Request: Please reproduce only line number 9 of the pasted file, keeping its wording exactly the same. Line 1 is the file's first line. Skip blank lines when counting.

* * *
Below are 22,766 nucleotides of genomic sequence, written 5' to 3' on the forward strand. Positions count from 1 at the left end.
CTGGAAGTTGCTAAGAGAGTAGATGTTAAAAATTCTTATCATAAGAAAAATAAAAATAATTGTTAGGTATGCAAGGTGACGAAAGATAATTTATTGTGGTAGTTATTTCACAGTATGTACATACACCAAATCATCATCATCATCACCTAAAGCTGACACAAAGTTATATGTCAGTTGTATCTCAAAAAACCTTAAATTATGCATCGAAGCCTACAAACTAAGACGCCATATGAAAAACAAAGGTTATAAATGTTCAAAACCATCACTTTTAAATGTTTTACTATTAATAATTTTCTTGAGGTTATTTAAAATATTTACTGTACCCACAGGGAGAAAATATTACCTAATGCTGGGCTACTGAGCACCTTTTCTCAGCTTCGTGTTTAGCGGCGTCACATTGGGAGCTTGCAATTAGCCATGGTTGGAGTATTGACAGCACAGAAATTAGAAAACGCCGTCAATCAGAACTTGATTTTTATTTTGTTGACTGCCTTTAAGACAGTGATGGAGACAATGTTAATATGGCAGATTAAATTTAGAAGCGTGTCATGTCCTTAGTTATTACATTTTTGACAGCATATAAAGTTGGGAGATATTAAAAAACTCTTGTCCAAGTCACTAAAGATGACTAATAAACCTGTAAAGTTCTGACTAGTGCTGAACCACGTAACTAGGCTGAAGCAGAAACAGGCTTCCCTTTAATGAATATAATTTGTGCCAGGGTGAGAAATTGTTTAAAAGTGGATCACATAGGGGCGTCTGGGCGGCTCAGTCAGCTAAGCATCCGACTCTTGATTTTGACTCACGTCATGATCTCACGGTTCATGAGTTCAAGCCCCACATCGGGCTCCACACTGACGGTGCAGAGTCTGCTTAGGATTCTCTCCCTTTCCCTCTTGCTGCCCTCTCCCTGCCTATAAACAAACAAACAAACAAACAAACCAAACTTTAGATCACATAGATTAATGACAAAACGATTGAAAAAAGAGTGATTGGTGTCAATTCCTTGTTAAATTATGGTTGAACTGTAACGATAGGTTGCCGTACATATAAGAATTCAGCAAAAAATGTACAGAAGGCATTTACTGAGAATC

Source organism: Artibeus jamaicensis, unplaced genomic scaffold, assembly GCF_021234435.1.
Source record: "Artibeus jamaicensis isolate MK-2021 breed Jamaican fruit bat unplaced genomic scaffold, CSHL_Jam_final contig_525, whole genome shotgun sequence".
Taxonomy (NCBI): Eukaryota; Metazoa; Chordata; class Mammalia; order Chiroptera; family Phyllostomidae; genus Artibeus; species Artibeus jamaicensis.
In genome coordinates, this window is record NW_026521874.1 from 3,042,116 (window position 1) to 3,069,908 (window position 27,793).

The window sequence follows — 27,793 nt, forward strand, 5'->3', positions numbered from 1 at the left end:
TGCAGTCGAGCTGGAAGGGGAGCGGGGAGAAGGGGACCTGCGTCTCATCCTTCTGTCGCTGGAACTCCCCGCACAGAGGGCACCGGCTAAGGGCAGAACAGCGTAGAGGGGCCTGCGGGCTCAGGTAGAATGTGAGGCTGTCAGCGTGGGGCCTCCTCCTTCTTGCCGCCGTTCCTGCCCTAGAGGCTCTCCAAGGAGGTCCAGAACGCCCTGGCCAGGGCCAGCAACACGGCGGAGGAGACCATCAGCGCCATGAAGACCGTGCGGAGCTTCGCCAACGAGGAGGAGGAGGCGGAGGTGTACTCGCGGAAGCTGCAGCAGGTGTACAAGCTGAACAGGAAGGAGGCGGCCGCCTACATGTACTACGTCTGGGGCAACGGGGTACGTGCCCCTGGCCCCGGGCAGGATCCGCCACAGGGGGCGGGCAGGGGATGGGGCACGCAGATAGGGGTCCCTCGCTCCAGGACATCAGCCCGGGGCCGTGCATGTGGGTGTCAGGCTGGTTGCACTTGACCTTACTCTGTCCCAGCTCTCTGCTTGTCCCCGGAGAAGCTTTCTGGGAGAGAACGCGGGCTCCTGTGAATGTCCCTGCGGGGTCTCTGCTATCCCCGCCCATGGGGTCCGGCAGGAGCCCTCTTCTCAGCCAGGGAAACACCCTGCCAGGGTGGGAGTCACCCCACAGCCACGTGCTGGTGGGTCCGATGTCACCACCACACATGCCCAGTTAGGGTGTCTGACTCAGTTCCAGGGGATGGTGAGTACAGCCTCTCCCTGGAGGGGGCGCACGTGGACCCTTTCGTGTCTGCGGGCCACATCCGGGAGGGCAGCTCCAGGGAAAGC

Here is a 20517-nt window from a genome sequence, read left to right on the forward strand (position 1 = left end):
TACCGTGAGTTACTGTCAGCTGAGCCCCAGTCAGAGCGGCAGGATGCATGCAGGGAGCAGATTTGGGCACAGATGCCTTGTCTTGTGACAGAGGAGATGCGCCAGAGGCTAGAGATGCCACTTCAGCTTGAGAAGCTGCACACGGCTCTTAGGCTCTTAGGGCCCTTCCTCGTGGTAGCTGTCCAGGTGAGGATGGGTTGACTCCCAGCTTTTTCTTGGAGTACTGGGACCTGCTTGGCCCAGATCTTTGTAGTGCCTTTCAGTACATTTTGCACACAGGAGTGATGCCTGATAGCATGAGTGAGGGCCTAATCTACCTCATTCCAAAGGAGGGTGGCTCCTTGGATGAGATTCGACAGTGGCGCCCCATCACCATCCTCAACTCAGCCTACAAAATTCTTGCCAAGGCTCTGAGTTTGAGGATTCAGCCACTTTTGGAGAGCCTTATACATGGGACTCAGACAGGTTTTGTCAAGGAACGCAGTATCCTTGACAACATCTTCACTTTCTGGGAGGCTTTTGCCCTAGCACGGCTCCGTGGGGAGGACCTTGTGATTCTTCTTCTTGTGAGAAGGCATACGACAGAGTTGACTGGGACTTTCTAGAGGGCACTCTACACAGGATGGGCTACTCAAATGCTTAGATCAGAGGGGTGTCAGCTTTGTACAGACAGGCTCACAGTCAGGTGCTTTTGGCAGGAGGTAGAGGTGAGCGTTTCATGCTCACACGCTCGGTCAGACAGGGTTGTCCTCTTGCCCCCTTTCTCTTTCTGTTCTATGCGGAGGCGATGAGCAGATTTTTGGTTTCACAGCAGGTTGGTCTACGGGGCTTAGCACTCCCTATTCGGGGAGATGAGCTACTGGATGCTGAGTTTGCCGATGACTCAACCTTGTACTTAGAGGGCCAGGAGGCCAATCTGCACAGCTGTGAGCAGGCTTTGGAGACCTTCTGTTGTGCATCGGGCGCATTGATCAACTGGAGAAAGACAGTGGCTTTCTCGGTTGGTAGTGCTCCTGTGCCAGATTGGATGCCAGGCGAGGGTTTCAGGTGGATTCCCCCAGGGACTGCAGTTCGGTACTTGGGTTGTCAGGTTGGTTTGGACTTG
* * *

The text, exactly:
Here is a 20517-nt window from a genome sequence, read left to right on the forward strand (position 1 = left end):